US 5167132 A
A machine for making and harvesting blocks of ice which is totally automatic. The machine has an ice block forming ice chamber with a counter balanced hinged lid as the bottom wall of the chamber. A small amount of water is introduced into the lid which is frozen to form an ice seal between the bottom lid and the bottom flanged edge of the side walls of the chamber. The balance of the water according to the size of block ice is then introduced and frozen. The block is harvested by defrosting using a hot gas cycle to break the ice seal and defrost the side walls of the ice chamber. The ice block falls by gravity from the chamber onto a slide system. The hinged lid returns to the closed position and the machine restarts automatically to produce the next block of ice.
1. A machine for making and harvesting a bock of ice automatically which comprises:
a supporting framework;
an ice chamber mounted on said framework for holding water while it is being frozen to form said block of ice, said ice chamber having four sidewalls and a bottom wall, said sidewalls having a flange extending outward from the bottom edge thereof, said bottom wall being in the form of a counter balanced shallow tray which cooperatively mates with said flange and is hingedly connected along one side of said flange;
water supply means of or metering water into said chamber in two steps, the amount of water metered in the first step being only a small amount sufficient to fill or substantially fill said tray and the amount of water metered in the second step being sufficient to form the block of ice;
refrigeration means for providing refrigerant to said sidewalls and flange including refrigerant lines arranged in serpentine design on said sidewalls for providing refrigerant to said sidewalls and said flange, said refrigerant being introduced first into said refrigerant lines at the juncture of the bottom edge of the sidewalls and flange so that the water metered in he first step is frozen to form an ice seal between said tray and flange and the water metered in the second step is frozen from the bottom to the top of the chamber;
defrost means for defrosting the sidewalls and flange of said chamber sufficient to break said ice seal and to release said block of ice from the chamber and permit it to drop by gravity from the chamber; and
means for automatically controlling the water supply means, refrigeration means and defrost means.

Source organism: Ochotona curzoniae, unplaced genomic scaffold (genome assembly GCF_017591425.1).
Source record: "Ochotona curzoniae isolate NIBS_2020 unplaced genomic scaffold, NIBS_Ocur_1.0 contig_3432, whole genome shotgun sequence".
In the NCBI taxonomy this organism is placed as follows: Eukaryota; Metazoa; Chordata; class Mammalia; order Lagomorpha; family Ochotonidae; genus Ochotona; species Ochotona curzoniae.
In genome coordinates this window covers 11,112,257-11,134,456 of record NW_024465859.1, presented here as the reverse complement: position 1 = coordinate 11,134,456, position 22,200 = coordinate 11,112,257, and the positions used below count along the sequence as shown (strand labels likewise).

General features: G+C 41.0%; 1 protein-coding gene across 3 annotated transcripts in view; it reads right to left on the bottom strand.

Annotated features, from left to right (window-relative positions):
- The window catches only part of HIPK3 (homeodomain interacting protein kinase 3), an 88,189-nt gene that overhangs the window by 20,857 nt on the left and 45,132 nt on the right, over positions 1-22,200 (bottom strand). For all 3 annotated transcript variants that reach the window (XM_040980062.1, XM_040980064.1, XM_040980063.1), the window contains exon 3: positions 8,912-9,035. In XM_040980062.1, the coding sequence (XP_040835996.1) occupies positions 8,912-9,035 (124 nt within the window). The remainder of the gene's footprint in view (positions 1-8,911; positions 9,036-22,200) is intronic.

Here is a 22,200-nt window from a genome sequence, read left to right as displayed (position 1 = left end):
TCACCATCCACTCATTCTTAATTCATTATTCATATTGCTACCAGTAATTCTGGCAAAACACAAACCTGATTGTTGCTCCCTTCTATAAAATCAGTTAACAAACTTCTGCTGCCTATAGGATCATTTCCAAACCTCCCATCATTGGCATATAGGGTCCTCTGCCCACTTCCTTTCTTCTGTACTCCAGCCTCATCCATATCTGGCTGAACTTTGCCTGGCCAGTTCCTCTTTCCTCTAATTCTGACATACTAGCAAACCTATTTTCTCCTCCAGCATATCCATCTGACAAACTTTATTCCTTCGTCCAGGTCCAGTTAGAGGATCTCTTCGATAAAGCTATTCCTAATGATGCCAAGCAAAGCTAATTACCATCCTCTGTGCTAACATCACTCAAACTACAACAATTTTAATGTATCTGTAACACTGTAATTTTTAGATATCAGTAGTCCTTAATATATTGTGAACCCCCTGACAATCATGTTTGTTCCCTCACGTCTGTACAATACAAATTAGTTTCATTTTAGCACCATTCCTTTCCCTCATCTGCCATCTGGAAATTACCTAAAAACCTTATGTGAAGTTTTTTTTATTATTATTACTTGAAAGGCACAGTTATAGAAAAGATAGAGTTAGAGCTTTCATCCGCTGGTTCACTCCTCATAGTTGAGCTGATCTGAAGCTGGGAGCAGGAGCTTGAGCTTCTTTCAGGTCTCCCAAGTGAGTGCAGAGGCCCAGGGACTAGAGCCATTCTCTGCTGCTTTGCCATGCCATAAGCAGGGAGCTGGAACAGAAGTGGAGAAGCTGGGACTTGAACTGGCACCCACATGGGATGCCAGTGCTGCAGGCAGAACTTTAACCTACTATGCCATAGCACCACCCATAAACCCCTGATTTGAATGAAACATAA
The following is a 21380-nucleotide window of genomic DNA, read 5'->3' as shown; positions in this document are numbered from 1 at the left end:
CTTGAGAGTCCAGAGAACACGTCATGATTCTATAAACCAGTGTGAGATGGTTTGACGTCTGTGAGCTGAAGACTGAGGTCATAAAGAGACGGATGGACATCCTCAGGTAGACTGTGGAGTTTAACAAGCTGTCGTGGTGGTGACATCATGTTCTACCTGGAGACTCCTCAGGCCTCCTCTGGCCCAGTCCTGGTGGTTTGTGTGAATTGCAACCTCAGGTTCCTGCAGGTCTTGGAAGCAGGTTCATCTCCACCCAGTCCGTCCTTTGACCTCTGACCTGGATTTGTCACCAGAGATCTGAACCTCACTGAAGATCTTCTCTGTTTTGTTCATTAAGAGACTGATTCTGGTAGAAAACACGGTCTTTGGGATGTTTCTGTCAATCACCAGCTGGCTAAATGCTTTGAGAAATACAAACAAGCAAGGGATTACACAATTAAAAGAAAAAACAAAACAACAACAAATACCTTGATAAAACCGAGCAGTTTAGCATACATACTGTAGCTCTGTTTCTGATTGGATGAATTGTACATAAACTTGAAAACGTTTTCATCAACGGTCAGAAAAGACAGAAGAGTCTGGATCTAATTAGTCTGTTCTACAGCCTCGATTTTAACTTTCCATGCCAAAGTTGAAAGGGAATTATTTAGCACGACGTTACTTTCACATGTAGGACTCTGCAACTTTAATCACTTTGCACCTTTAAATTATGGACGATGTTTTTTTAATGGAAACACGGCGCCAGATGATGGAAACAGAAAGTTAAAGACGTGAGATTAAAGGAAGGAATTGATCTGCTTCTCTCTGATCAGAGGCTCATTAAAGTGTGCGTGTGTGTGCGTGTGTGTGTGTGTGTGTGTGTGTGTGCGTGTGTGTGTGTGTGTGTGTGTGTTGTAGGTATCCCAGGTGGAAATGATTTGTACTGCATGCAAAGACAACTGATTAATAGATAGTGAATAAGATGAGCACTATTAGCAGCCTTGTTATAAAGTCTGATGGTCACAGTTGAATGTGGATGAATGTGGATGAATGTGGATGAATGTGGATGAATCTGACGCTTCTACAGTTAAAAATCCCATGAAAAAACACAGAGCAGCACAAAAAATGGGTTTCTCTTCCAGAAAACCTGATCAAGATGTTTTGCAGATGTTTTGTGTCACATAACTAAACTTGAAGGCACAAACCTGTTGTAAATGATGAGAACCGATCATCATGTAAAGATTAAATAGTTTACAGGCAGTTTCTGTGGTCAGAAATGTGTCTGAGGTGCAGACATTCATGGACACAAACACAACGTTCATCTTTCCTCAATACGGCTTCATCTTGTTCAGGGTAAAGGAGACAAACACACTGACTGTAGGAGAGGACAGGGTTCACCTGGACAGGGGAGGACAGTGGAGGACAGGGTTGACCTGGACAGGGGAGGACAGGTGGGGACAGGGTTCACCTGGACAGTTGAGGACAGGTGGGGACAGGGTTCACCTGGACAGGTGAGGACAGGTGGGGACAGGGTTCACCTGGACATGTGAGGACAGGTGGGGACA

2. The machine according to claim 1 wherein the sidewalls of said ice chamber are slightly tapered outwardly from the top to the bottom edge to facilitate harvesting of the block of ice.
3. The machine according to claim 2 wherein one sidewall has a water overflow outlet therein.
4. The machine according to claim 1 wherein said machine includes receiving means for receiving said block of ice when it drops from said chamber.
This invention relates to an ice machine which makes and harvests blocks of ice automatically. Existing machines for making blocks of ice are unduly complex, not energy cost effective and/or require the presence of personnel to operate the machine. These factors lead to increased costs of production of ice blocks. The ice machine of the present invention overcomes the aforementioned disadvantages.
The present invention is directed at an ice machine which is energy cost effective and does not require the attendance of an operator while making and harvesting blocks of ice. The machine is totally automatic and can operate twenty-four hours a day without the presence of an operator. The machine of the present invention includes an ice block forming ice chamber having a counter balanced hinged lid as the bottom of the chamber. In operation, the machine automatically introduces a small amount of water into the ice chamber sufficient to fill or substantially fill the bottom lid. This small amount of water is frozen which causes the formation of an ice seal between the bottom lid and the lower edges of the ice chamber walls. The seal thus formed is strong and leakproof. Thereafter, the machine automatically introduces the balance of the water in accordance with the size of the block of ice desired. When the freezing cycle is completed, the ice chamber walls and bottom lid are warmed sufficiently to break said ice seal and to release the ice block from the chamber. The weight of the ice block is adequate to cause the counter balanced lid to open and permit the block to gravity drop onto an inclined platform or the like. The hinged counter balanced lid returns to its closed position to form the bottom wall of the ice chamber and the operation automatically restarts to continue ice block production. The machine can have a single ice chamber or a plurality such as 5, 10 or more ice chambers.